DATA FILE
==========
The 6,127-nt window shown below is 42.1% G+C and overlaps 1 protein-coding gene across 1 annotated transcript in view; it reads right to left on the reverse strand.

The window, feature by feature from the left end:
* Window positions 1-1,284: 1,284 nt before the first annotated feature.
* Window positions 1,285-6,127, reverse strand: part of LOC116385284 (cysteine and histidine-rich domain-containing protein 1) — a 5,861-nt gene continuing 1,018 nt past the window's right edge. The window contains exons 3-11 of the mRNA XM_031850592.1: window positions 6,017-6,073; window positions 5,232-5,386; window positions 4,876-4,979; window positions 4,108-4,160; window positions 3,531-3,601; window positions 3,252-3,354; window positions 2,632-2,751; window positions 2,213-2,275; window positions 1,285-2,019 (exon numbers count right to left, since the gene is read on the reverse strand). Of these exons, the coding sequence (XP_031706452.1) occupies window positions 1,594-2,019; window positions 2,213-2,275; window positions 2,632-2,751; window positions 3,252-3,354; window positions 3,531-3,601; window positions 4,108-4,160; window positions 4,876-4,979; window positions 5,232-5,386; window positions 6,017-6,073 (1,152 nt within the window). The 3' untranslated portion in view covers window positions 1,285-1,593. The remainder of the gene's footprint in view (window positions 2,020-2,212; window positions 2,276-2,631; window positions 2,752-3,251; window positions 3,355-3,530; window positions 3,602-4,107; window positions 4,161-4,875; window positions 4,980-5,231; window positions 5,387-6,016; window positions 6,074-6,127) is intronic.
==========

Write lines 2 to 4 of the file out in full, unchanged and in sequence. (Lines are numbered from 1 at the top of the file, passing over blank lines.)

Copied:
The window, feature by feature from the left end:
* Window positions 1-1,284: 1,284 nt before the first annotated feature.
* Window positions 1,285-6,127, reverse strand: part of LOC116385284 (cysteine and histidine-rich domain-containing protein 1) — a 5,861-nt gene continuing 1,018 nt past the window's right edge. The window contains exons 3-11 of the mRNA XM_031850592.1: window positions 6,017-6,073; window positions 5,232-5,386; window positions 4,876-4,979; window positions 4,108-4,160; window positions 3,531-3,601; window positions 3,252-3,354; window positions 2,632-2,751; window positions 2,213-2,275; window positions 1,285-2,019 (exon numbers count right to left, since the gene is read on the reverse strand). Of these exons, the coding sequence (XP_031706452.1) occupies window positions 1,594-2,019; window positions 2,213-2,275; window positions 2,632-2,751; window positions 3,252-3,354; window positions 3,531-3,601; window positions 4,108-4,160; window positions 4,876-4,979; window positions 5,232-5,386; window positions 6,017-6,073 (1,152 nt within the window). The 3' untranslated portion in view covers window positions 1,285-1,593. The remainder of the gene's footprint in view (window positions 2,020-2,212; window positions 2,276-2,631; window positions 2,752-3,251; window positions 3,355-3,530; window positions 3,602-4,107; window positions 4,161-4,875; window positions 4,980-5,231; window positions 5,387-6,016; window positions 6,074-6,127) is intronic.